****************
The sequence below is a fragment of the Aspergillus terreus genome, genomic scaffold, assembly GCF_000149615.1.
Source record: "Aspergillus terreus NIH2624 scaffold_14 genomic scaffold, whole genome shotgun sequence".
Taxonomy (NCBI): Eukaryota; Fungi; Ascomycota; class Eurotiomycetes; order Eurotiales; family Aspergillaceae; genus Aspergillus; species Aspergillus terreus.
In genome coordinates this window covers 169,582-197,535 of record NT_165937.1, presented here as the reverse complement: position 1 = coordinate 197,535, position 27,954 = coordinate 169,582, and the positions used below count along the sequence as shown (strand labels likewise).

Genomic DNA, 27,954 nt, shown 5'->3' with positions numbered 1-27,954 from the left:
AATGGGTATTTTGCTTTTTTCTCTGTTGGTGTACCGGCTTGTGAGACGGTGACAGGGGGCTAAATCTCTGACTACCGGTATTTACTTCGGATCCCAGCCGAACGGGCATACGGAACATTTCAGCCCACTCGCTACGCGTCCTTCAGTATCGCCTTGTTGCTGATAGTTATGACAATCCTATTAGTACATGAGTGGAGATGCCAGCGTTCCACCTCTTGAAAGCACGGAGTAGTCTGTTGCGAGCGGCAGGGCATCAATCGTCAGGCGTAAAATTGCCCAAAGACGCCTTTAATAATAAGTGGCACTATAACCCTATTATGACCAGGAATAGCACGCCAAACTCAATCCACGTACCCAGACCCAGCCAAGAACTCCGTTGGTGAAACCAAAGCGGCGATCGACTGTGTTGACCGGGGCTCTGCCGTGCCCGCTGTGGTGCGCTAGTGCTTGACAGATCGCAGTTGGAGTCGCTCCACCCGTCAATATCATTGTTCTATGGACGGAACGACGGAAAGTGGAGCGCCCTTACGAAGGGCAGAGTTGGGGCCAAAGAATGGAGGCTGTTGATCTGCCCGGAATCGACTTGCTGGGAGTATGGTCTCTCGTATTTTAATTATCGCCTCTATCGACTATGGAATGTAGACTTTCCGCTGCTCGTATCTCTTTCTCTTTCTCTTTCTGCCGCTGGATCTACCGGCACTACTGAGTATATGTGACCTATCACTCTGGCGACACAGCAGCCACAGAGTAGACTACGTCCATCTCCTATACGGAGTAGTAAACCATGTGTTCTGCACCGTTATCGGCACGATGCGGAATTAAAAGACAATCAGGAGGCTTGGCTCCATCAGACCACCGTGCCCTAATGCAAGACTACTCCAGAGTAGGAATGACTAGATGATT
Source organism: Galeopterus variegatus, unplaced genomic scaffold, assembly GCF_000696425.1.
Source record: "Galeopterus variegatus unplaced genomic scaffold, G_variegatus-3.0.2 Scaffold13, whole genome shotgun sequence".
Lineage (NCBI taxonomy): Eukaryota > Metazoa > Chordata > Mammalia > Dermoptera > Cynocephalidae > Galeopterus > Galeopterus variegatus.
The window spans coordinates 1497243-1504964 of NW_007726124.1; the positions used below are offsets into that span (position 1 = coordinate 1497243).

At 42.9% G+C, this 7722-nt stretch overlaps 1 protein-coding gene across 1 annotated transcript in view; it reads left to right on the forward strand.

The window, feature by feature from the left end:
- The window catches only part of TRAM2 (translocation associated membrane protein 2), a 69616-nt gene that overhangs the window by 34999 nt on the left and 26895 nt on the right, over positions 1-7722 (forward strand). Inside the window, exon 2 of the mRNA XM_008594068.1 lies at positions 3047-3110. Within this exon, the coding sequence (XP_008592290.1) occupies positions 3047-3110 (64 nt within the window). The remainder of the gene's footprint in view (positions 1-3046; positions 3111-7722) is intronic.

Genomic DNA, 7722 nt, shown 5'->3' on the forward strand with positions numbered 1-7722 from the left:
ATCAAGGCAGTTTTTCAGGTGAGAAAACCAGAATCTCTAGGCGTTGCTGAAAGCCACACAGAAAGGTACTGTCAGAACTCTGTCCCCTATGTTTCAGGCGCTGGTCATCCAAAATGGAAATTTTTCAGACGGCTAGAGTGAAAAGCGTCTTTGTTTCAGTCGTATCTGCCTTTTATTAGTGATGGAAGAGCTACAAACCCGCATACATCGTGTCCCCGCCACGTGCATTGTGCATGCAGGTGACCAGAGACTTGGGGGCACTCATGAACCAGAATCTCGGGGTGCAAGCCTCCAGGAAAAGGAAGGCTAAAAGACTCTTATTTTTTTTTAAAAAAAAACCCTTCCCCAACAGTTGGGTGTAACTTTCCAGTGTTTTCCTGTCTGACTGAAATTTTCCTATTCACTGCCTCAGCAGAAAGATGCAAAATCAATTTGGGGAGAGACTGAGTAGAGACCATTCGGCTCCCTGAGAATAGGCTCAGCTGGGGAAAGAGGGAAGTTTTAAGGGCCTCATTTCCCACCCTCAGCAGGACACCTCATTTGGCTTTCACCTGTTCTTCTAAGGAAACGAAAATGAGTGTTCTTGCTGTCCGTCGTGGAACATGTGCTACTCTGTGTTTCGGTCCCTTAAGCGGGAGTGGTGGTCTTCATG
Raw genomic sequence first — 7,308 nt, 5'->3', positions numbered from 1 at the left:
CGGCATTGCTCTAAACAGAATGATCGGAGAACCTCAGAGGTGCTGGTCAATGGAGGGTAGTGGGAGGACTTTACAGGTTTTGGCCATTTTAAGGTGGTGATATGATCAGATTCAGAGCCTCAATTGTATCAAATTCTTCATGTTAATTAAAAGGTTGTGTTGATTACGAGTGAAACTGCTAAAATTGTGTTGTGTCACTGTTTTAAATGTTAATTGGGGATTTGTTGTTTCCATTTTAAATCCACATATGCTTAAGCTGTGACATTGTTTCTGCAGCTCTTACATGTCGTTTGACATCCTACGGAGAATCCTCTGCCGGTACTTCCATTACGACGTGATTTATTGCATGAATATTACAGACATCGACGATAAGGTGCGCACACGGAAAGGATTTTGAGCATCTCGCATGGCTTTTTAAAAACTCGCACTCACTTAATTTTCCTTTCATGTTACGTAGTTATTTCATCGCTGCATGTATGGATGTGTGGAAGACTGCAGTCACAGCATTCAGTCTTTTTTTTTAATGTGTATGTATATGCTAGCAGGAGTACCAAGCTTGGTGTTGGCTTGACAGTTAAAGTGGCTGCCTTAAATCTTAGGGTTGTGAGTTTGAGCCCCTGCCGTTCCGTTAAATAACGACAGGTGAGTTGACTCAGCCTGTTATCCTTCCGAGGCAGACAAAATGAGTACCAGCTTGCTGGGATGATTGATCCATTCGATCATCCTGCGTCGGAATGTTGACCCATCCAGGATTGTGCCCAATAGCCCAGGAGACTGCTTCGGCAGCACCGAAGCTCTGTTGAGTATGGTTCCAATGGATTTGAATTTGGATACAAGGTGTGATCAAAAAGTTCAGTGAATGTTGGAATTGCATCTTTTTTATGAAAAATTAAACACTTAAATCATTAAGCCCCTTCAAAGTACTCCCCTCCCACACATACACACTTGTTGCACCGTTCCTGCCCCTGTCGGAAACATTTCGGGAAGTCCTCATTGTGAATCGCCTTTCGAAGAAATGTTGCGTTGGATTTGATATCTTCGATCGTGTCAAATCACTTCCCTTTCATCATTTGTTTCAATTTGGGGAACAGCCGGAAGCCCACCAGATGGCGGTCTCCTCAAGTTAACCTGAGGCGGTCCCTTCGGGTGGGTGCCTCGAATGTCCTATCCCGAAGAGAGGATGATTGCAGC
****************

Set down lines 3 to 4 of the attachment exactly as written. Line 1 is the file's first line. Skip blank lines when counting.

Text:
Taxonomy (NCBI): Eukaryota; Fungi; Ascomycota; class Eurotiomycetes; order Eurotiales; family Aspergillaceae; genus Aspergillus; species Aspergillus terreus.
In genome coordinates this window covers 169,582-197,535 of record NT_165937.1, presented here as the reverse complement: position 1 = coordinate 197,535, position 27,954 = coordinate 169,582, and the positions used below count along the sequence as shown (strand labels likewise).